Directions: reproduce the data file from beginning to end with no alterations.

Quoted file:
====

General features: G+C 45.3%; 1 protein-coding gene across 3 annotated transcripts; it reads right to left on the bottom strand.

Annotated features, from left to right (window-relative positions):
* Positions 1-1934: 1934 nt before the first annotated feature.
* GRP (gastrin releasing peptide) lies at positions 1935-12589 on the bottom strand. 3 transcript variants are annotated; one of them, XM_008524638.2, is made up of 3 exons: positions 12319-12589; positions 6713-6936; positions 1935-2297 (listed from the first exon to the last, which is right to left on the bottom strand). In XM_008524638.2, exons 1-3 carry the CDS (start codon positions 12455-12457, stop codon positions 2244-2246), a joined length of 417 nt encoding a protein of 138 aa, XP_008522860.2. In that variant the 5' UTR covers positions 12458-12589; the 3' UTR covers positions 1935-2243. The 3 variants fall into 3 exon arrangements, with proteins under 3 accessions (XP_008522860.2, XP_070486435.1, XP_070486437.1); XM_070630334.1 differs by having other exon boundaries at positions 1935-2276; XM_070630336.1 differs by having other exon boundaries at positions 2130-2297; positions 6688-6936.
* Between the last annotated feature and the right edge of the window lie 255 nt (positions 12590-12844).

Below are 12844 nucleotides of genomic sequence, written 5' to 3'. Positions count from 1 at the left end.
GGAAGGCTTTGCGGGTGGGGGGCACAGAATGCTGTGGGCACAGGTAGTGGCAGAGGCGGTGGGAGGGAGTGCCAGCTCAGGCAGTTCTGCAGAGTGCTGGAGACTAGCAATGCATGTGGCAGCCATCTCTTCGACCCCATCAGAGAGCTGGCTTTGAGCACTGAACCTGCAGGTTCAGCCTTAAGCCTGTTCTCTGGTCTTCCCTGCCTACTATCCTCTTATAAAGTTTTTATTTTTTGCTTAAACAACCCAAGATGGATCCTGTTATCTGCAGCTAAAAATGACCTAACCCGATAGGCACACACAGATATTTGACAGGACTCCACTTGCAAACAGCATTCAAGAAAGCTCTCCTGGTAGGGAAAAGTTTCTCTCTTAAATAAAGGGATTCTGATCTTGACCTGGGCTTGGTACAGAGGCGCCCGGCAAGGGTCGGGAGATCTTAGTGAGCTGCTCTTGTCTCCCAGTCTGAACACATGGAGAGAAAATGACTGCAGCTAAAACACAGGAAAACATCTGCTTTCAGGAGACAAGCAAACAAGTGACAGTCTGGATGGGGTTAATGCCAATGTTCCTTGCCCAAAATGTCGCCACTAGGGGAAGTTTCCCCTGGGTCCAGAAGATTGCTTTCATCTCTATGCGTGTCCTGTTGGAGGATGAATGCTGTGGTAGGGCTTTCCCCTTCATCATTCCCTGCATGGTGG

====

General features: G+C 45.3%; 1 protein-coding gene across 3 annotated transcripts; it reads right to left on the bottom strand.

Annotated features, from left to right (window-relative positions):
* Positions 1-1934: 1934 nt before the first annotated feature.
* GRP (gastrin releasing peptide) lies at positions 1935-12589 on the bottom strand. 3 transcript variants are annotated; one of them, XM_008524638.2, is made up of 3 exons: positions 12319-12589; positions 6713-6936; positions 1935-2297 (listed from the first exon to the last, which is right to left on the bottom strand). In XM_008524638.2, exons 1-3 carry the CDS (start codon positions 12455-12457, stop codon positions 2244-2246), a joined length of 417 nt encoding a protein of 138 aa, XP_008522860.2. In that variant the 5' UTR covers positions 12458-12589; the 3' UTR covers positions 1935-2243. The 3 variants fall into 3 exon arrangements, with proteins under 3 accessions (XP_008522860.2, XP_070486435.1, XP_070486437.1); XM_070630334.1 differs by having other exon boundaries at positions 1935-2276; XM_070630336.1 differs by having other exon boundaries at positions 2130-2297; positions 6688-6936.
* Between the last annotated feature and the right edge of the window lie 255 nt (positions 12590-12844).

Below are 12844 nucleotides of genomic sequence, written 5' to 3'. Positions count from 1 at the left end.
GGAAGGCTTTGCGGGTGGGGGGCACAGAATGCTGTGGGCACAGGTAGTGGCAGAGGCGGTGGGAGGGAGTGCCAGCTCAGGCAGTTCTGCAGAGTGCTGGAGACTAGCAATGCATGTGGCAGCCATCTCTTCGACCCCATCAGAGAGCTGGCTTTGAGCACTGAACCTGCAGGTTCAGCCTTAAGCCTGTTCTCTGGTCTTCCCTGCCTACTATCCTCTTATAAAGTTTTTATTTTTTGCTTAAACAACCCAAGATGGATCCTGTTATCTGCAGCTAAAAATGACCTAACCCGATAGGCACACACAGATATTTGACAGGACTCCACTTGCAAACAGCATTCAAGAAAGCTCTCCTGGTAGGGAAAAGTTTCTCTCTTAAATAAAGGGATTCTGATCTTGACCTGGGCTTGGTACAGAGGCGCCCGGCAAGGGTCGGGAGATCTTAGTGAGCTGCTCTTGTCTCCCAGTCTGAACACATGGAGAGAAAATGACTGCAGCTAAAACACAGGAAAACATCTGCTTTCAGGAGACAAGCAAACAAGTGACAGTCTGGATGGGGTTAATGCCAATGTTCCTTGCCCAAAATGTCGCCACTAGGGGAAGTTTCCCCTGGGTCCAGAAGATTGCTTTCATCTCTATGCGTGTCCTGTTGGAGGATGAATGCTGTGGTAGGGCTTTCCCCTTCATCATTCCCTGCATGGTGG